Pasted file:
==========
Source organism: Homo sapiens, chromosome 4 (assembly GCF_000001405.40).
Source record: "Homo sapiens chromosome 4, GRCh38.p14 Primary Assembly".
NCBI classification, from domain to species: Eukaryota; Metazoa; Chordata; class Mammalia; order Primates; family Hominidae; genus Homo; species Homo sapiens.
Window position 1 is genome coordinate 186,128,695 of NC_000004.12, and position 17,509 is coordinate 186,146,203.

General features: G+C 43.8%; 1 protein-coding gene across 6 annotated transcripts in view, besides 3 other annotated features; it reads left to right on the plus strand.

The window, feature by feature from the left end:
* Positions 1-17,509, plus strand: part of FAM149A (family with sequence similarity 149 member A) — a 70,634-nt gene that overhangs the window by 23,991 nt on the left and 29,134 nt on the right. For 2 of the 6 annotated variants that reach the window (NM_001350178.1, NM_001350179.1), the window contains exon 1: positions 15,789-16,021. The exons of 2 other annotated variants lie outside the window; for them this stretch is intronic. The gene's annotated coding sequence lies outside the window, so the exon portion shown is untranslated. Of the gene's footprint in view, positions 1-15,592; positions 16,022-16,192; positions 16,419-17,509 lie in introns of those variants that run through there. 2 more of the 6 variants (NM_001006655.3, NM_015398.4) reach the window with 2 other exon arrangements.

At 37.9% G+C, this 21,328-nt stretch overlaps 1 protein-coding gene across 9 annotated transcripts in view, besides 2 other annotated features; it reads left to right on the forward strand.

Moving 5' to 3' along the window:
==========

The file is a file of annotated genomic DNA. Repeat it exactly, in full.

Source organism: Homo sapiens, chromosome 4 (assembly GCF_000001405.40).
Source record: "Homo sapiens chromosome 4, GRCh38.p14 Primary Assembly".
NCBI classification, from domain to species: Eukaryota; Metazoa; Chordata; class Mammalia; order Primates; family Hominidae; genus Homo; species Homo sapiens.
Window position 1 is genome coordinate 186,128,695 of NC_000004.12, and position 17,509 is coordinate 186,146,203.

General features: G+C 43.8%; 1 protein-coding gene across 6 annotated transcripts in view, besides 3 other annotated features; it reads left to right on the plus strand.

The window, feature by feature from the left end:
* Positions 1-17,509, plus strand: part of FAM149A (family with sequence similarity 149 member A) — a 70,634-nt gene that overhangs the window by 23,991 nt on the left and 29,134 nt on the right. For 2 of the 6 annotated variants that reach the window (NM_001350178.1, NM_001350179.1), the window contains exon 1: positions 15,789-16,021. The exons of 2 other annotated variants lie outside the window; for them this stretch is intronic. The gene's annotated coding sequence lies outside the window, so the exon portion shown is untranslated. Of the gene's footprint in view, positions 1-15,592; positions 16,022-16,192; positions 16,419-17,509 lie in introns of those variants that run through there. 2 more of the 6 variants (NM_001006655.3, NM_015398.4) reach the window with 2 other exon arrangements.

At 37.9% G+C, this 21,328-nt stretch overlaps 1 protein-coding gene across 9 annotated transcripts in view, besides 2 other annotated features; it reads left to right on the forward strand.

Moving 5' to 3' along the window: